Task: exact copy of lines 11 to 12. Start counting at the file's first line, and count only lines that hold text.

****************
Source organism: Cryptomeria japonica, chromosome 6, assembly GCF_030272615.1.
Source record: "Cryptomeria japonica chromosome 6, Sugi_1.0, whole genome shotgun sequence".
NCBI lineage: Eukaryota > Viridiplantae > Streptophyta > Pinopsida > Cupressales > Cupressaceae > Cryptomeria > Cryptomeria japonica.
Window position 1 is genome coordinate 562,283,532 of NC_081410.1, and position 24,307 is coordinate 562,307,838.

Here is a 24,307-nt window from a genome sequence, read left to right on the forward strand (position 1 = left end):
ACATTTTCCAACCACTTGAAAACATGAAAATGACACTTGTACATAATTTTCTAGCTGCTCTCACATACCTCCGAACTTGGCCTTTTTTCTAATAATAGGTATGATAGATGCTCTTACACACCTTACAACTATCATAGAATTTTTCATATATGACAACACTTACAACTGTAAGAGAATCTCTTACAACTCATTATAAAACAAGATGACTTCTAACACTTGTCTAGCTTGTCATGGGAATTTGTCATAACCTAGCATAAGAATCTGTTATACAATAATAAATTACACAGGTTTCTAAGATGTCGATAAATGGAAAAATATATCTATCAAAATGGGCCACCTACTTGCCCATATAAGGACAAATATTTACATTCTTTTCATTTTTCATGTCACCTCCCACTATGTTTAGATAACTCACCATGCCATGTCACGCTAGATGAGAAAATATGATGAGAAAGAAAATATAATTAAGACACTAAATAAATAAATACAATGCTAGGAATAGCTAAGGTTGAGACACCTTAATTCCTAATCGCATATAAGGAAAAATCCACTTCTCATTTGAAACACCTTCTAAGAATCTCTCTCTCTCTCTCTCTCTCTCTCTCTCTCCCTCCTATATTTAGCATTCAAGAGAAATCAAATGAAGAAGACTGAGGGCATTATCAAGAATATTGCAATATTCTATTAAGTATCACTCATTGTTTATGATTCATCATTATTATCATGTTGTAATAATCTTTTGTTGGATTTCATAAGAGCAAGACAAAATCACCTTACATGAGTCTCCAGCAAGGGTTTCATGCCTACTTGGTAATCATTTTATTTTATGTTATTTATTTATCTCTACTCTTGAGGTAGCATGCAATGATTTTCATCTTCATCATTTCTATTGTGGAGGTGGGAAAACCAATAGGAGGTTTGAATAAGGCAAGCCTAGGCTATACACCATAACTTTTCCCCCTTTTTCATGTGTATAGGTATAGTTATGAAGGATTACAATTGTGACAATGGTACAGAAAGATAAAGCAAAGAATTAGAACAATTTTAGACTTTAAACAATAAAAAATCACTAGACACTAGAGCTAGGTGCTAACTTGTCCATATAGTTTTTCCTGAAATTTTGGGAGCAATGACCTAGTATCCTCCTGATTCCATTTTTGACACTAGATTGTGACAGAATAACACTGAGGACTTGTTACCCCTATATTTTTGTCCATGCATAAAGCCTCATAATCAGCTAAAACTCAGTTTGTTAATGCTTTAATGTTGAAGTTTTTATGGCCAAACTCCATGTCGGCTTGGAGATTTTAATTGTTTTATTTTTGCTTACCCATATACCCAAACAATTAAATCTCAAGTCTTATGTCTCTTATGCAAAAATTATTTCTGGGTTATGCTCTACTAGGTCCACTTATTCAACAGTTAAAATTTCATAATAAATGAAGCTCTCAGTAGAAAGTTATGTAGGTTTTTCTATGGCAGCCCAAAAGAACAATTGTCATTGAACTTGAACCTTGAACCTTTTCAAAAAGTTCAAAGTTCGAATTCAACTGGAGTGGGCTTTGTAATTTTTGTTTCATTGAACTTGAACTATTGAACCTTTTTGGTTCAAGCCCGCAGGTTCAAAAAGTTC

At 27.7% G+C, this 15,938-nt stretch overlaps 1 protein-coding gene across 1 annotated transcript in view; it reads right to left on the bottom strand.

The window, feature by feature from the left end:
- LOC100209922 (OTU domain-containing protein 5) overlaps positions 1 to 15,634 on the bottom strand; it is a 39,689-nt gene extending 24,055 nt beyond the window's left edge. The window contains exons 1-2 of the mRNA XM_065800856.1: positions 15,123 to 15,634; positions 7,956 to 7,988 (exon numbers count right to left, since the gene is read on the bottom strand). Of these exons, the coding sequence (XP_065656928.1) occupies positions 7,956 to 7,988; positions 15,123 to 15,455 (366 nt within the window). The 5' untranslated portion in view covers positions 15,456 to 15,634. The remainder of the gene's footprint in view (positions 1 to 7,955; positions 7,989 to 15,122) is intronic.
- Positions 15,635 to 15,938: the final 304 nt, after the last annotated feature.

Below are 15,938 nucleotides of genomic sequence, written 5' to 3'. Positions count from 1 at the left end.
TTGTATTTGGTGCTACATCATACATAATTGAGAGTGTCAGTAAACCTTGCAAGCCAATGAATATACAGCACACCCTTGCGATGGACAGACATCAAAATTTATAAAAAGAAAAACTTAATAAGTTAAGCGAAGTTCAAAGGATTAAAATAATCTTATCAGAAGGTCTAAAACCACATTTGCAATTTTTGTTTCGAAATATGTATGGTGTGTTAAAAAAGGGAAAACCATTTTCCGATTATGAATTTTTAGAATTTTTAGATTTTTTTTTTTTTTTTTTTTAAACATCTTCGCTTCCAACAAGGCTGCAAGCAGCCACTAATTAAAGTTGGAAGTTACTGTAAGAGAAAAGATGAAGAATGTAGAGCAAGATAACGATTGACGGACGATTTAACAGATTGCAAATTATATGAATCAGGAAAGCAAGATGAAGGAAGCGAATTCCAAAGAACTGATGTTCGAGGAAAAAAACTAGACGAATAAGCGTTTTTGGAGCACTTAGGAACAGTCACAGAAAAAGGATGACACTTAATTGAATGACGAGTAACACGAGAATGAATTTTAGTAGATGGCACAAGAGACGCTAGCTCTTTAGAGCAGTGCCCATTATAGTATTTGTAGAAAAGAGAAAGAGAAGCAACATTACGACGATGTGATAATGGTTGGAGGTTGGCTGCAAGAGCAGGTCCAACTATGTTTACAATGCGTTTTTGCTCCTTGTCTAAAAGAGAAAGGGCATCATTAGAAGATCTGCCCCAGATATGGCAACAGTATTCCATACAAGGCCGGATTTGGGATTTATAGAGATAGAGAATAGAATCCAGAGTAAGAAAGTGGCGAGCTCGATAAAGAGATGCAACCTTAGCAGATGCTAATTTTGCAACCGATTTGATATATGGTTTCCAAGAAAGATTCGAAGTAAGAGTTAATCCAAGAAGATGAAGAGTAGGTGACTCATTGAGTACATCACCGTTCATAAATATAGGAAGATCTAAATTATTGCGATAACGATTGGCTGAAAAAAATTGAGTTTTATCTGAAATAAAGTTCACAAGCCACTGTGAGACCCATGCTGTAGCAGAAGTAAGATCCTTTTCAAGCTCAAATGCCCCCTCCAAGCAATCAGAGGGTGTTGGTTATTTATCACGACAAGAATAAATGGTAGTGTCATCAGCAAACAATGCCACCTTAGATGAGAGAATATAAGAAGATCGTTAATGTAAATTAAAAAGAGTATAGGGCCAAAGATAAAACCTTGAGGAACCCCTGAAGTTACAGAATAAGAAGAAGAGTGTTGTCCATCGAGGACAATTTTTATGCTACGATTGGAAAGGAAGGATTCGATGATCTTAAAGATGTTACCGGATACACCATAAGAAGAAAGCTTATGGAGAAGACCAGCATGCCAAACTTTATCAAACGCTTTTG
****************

Below are 15,938 nucleotides of genomic sequence, written 5' to 3'. Positions count from 1 at the left end.
TTGTATTTGGTGCTACATCATACATAATTGAGAGTGTCAGTAAACCTTGCAAGCCAATGAATATACAGCACACCCTTGCGATGGACAGACATCAAAATTTATAAAAAGAAAAACTTAATAAGTTAAGCGAAGTTCAAAGGATTAAAATAATCTTATCAGAAGGTCTAAAACCACATTTGCAATTTTTGTTTCGAAATATGTATGGTGTGTTAAAAAAGGGAAAACCATTTTCCGATTATGAATTTTTAGAATTTTTAGATTTTTTTTTTTTTTTTTTTTAAACATCTTCGCTTCCAACAAGGCTGCAAGCAGCCACTAATTAAAGTTGGAAGTTACTGTAAGAGAAAAGATGAAGAATGTAGAGCAAGATAACGATTGACGGACGATTTAACAGATTGCAAATTATATGAATCAGGAAAGCAAGATGAAGGAAGCGAATTCCAAAGAACTGATGTTCGAGGAAAAAAACTAGACGAATAAGCGTTTTTGGAGCACTTAGGAACAGTCACAGAAAAAGGATGACACTTAATTGAATGACGAGTAACACGAGAATGAATTTTAGTAGATGGCACAAGAGACGCTAGCTCTTTAGAGCAGTGCCCATTATAGTATTTGTAGAAAAGAGAAAGAGAAGCAACATTACGACGATGTGATAATGGTTGGAGGTTGGCTGCAAGAGCAGGTCCAACTATGTTTACAATGCGTTTTTGCTCCTTGTCTAAAAGAGAAAGGGCATCATTAGAAGATCTGCCCCAGATATGGCAACAGTATTCCATACAAGGCCGGATTTGGGATTTATAGAGATAGAGAATAGAATCCAGAGTAAGAAAGTGGCGAGCTCGATAAAGAGATGCAACCTTAGCAGATGCTAATTTTGCAACCGATTTGATATATGGTTTCCAAGAAAGATTCGAAGTAAGAGTTAATCCAAGAAGATGAAGAGTAGGTGACTCATTGAGTACATCACCGTTCATAAATATAGGAAGATCTAAATTATTGCGATAACGATTGGCTGAAAAAAATTGAGTTTTATCTGAAATAAAGTTCACAAGCCACTGTGAGACCCATGCTGTAGCAGAAGTAAGATCCTTTTCAAGCTCAAATGCCCCCTCCAAGCAATCAGAGGGTGTTGGTTATTTATCACGACAAGAATAAATGGTAGTGTCATCAGCAAACAATGCCACCTTAGATGAGAGAATATAAGAAGATCGTTAATGTAAATTAAAAAGAGTATAGGGCCAAAGATAAAACCTTGAGGAACCCCTGAAGTTACAGAATAAGAAGAAGAGTGTTGTCCATCGAGGACAATTTTTATGCTACGATTGGAAAGGAAGGATTCGATGATCTTAAAGATGTTACCGGATACACCATAAGAAGAAAGCTTATGGAGAAGACCAGCATGCCAAACTTTATCAAACGCTTTTG